Images of the Christian

  • A soldier (2 Timothy 2:3)
  • An athlete (2 Timothy 2:5; cf. 1 Corinthians 9:25)
  • A farmer (2 Timothy 2:6)
  • A worker (2 Timothy 2:15)

Images of the Christian Life

  • A wrestling match (Ephesians 6:12)
  • A race (1 Corinthians 9:24, 26; Hebrews 12:1)
  • A boxing match (1 Corinthians 9:26)

Interesting.  No Christian couch-potato metaphors.  As you see, these images are not for the kinetically-challenged soul.  We are always dependent on God’s power.  “For this I toil, struggling with all his energy that he powerfully works within me” (Colossians 1:29).  D. Martyn Lloyd-Jones, pastor of the Westminster Chapel in London for almost 30 years, was right to say that “were it not for the power of God, we would never accomplish anything, we would not stand for a moment, we would be undone” (D. Martyn Lloyd-Jones, God’s Ultimate Purpose, 418). 

We should make one more important observation concerning God’s power.  God does not work for the naked display of power but for His glory! 

  • Isaiah 40:25-26, “To whom then will you compare me, that I should be like him? says the Holy One. [26] Lift up your eyes on high and see: who created these?  He who brings out their host by number, calling them all by name, by the greatness of his might, and because he is strong in power not one is missing.”
  • Psalm 106:7-8, “Our fathers, when they were in Egypt, did not consider your wondrous works;
    they did not remember the abundance of your steadfast love, but rebelled by the sea, at the Red Sea. [8] Yet he saved them for his name’s sake, that he might make known his mighty power.”
  • Romans 9:17, “For the Scripture says to Pharaoh, ‘For this very purpose I have raised you up, that I might show my power in you, and that my name may be proclaimed in all the earth’.”

It is good for us to glorify God with our lips by offering words and songs of praise but it is even better when we glorify God with our entire being.  In this way we reflect God’s glory to those around us.  His power is at work in us as we grow in holiness and in our love for Him. 

I sing the mighty pow’r of God, that made the mountains rise,
That spread the flowing seas abroad, and built the lofty skies.
I sing the wisdom that ordained the sun to rule the day;
The moon shines full at God’s command, and all the stars obey.
(Isaac Watts, “I Sing the Mighty Power of God,” 1715)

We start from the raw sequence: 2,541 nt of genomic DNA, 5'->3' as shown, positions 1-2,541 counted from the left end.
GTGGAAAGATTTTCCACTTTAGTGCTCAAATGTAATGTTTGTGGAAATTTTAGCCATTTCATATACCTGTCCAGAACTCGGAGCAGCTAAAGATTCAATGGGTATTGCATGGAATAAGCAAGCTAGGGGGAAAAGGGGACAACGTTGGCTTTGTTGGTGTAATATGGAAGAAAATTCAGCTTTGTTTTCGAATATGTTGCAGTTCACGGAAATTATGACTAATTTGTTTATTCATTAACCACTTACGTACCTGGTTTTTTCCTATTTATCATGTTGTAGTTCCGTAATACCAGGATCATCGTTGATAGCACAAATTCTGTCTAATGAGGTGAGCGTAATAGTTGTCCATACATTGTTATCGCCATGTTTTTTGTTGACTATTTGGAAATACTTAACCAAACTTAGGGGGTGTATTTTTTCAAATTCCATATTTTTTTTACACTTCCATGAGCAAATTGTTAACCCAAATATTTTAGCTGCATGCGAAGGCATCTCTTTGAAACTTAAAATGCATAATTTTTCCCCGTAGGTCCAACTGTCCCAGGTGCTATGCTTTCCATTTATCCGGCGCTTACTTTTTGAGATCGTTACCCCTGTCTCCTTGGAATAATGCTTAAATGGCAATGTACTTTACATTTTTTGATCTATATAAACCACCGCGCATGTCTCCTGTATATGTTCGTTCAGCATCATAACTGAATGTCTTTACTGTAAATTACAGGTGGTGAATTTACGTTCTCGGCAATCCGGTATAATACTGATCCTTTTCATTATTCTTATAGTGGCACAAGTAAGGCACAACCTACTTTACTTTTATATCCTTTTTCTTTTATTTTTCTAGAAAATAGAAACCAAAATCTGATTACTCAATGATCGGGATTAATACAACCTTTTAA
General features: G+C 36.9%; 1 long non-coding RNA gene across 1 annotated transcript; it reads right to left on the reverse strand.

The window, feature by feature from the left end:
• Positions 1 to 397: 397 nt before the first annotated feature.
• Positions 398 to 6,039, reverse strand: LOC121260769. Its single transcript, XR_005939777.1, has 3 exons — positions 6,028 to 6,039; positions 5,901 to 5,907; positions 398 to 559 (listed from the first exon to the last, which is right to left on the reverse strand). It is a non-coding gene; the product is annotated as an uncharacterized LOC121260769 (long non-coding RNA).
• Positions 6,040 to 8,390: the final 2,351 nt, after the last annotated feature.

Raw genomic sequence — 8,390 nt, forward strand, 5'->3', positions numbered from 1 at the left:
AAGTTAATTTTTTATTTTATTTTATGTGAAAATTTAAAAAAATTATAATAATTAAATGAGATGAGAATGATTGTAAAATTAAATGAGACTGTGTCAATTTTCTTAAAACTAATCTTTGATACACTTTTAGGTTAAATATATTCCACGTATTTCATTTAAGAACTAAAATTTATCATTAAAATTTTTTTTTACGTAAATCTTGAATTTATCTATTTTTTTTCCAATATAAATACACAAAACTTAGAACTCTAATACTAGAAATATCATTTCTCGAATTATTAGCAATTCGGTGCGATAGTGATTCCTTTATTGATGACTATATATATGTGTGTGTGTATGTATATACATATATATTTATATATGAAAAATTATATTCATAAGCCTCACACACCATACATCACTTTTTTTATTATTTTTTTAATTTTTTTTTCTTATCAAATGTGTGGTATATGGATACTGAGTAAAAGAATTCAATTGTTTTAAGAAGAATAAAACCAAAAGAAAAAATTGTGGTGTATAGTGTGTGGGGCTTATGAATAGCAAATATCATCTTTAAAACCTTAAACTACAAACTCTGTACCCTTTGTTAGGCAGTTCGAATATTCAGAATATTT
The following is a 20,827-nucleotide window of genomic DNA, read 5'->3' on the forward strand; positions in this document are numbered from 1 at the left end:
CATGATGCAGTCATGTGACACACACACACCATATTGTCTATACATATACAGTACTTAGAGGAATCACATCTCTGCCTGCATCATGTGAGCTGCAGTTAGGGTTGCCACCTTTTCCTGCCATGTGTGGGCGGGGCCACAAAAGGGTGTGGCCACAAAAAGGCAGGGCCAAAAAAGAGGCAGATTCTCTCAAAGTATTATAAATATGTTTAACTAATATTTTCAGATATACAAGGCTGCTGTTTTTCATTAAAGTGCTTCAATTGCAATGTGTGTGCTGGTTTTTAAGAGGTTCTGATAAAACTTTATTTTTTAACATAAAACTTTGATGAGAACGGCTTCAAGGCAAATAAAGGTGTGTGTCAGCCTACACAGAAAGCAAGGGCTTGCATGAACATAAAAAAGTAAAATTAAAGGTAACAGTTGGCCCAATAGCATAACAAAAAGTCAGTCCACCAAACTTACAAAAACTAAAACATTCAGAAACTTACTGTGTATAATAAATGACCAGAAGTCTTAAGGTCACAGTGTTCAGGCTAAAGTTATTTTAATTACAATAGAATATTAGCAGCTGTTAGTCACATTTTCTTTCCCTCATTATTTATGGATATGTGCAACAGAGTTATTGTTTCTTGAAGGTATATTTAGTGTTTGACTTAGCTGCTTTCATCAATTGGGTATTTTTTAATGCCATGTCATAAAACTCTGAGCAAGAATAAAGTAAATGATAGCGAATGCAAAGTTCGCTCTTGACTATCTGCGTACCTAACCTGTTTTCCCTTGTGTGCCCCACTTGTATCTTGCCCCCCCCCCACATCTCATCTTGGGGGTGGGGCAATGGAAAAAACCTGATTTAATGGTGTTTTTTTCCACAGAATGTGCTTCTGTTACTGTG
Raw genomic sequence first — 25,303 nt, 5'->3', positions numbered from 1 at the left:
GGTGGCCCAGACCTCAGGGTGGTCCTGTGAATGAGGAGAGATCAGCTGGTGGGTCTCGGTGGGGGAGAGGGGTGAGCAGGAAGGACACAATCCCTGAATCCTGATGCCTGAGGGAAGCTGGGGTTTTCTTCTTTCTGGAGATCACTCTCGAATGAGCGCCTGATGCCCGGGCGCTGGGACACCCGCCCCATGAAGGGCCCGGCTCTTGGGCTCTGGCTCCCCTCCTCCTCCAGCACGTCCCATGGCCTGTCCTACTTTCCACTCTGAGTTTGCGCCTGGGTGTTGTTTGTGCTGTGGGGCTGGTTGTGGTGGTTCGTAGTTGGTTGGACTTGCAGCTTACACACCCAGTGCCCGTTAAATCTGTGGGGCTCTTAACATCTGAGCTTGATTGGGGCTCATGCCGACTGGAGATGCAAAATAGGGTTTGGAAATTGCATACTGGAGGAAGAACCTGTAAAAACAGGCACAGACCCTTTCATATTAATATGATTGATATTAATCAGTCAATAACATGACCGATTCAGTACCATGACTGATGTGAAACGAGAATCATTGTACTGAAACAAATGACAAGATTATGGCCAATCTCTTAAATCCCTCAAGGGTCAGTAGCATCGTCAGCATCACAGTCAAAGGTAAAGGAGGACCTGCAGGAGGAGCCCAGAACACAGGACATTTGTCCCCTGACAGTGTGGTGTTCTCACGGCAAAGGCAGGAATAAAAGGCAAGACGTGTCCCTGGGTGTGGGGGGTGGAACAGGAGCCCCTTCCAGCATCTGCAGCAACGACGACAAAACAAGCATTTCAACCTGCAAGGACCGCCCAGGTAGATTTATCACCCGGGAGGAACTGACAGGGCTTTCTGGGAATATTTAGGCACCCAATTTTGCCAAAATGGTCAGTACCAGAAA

*Unless otherwise indicated, all Scripture quotations are from The Holy Bible, English Standard Version (ESV), copyright © 2001 by Crossway Bibles, a publishing ministry of Good News Publishers.  Used by permissions.  All rights reserved.

How Do We Pray Without Ceasing?

1 Thessalonians 5:17 “Pray without ceasing.”

The text is short in our English text, three words, and even shorter in the original, two words.  The word “pray” is an imperative and in the plural. The imperative means it’s a command, and the plural identifies who is being commanded, namely the church at Thessalonica and by extension all believers.

Paul reminds believers regularly about the centrality of prayer.

Rejoice in hope, be patient in tribulation, be constant in prayer (Romans 12:12)

I appeal to you, brothers, by our Lord Jesus Christ and by the love of the Spirit, to strive together with me in your prayers to God on my behalf (Romans 15:30)

You also must help us by prayer, so that many will give thanks on our behalf for the blessing granted us through the prayers of many (2 Corinthians 1:11)

Do not be anxious about anything, but in everything by prayer and supplication with thanksgiving let your requests be made known to God (Philippians 4:6)

Continue steadfastly in prayer, being watchful in it with thanksgiving (Colossians 4:2)

Of course, our Lord both instructed His disciples how to pray (Matthew 6:5-15) and commanded them to pray (Matthew 26:41; Luke 18:1). He also practiced extensive and intense prayer Himself (Luke 6:12; 22:44).

Prayer is labor, nothing less than expending mental, physical, and spiritual energy.